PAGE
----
Wessex Archaeology’s Coastal & Marine’s Peta Knott has been visiting wharves in Kent to raise awareness of the Marine Aggregates Protocol for Archaeological Discoveries.
The Protocol, which is supported by the British Marine Aggregate Producers Association, The Crown Estate and English Heritage, has just entered its tenth year providing a safety-net for archaeological discoveries made during aggregate dredging.
One such find was reported during Peta’s visit and used as a hands-on training exercise for the wharf’s staff. The newly appointed Site Champion for Johnson’s Wharf, James Davis, demonstrated first-hand how to record and photograph the find. These visits empower industry staff to recognise archaeology and show them how to report discoveries through the scheme.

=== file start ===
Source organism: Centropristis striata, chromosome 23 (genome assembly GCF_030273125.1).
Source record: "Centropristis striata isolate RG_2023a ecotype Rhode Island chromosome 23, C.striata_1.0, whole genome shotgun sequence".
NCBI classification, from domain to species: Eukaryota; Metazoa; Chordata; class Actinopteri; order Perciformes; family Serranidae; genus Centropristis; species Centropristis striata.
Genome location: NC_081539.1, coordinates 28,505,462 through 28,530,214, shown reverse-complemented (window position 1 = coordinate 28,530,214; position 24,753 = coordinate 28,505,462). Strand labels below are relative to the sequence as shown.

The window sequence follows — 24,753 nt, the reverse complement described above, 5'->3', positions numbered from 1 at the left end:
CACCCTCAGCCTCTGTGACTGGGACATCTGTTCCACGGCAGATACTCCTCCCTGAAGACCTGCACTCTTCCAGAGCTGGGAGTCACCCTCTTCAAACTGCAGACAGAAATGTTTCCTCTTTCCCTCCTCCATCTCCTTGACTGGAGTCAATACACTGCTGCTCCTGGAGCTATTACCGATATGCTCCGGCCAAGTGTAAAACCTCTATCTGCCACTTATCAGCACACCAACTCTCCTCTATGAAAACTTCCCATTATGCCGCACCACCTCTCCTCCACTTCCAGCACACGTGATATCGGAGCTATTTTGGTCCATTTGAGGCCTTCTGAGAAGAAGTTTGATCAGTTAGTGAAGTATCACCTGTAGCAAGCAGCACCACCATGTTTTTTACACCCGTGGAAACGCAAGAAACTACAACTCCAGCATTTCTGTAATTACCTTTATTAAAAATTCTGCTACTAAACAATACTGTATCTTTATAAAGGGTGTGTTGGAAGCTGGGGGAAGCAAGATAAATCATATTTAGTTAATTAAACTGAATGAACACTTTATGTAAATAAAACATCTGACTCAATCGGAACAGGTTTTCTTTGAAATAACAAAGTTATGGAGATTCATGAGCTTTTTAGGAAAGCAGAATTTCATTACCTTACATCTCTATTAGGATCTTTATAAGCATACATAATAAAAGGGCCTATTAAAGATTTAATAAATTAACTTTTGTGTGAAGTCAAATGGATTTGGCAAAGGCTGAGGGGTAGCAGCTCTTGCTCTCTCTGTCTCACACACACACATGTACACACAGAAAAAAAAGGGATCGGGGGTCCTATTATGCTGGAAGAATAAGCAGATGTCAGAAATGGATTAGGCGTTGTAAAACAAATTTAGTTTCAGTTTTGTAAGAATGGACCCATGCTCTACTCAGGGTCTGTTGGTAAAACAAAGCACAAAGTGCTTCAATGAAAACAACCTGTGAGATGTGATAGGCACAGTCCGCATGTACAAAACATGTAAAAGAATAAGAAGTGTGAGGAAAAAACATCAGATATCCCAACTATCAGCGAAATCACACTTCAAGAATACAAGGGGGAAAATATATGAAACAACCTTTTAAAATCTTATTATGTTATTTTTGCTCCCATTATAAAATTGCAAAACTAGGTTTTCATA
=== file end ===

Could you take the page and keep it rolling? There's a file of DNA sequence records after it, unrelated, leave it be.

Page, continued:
Peta is also delivering the latest Dredged Up newsletter which focuses on World War I losses.
To date, over 1,100 archaeological finds from the seabed have been protected through the Protocol including Palaeolithic hand axes and World War II aircraft.
The find from Johnson’s Wharf, Greenhithe, is being investigated by the Protocol Implementation Service team and the results will be published on the discoveries web page when our investigation is complete.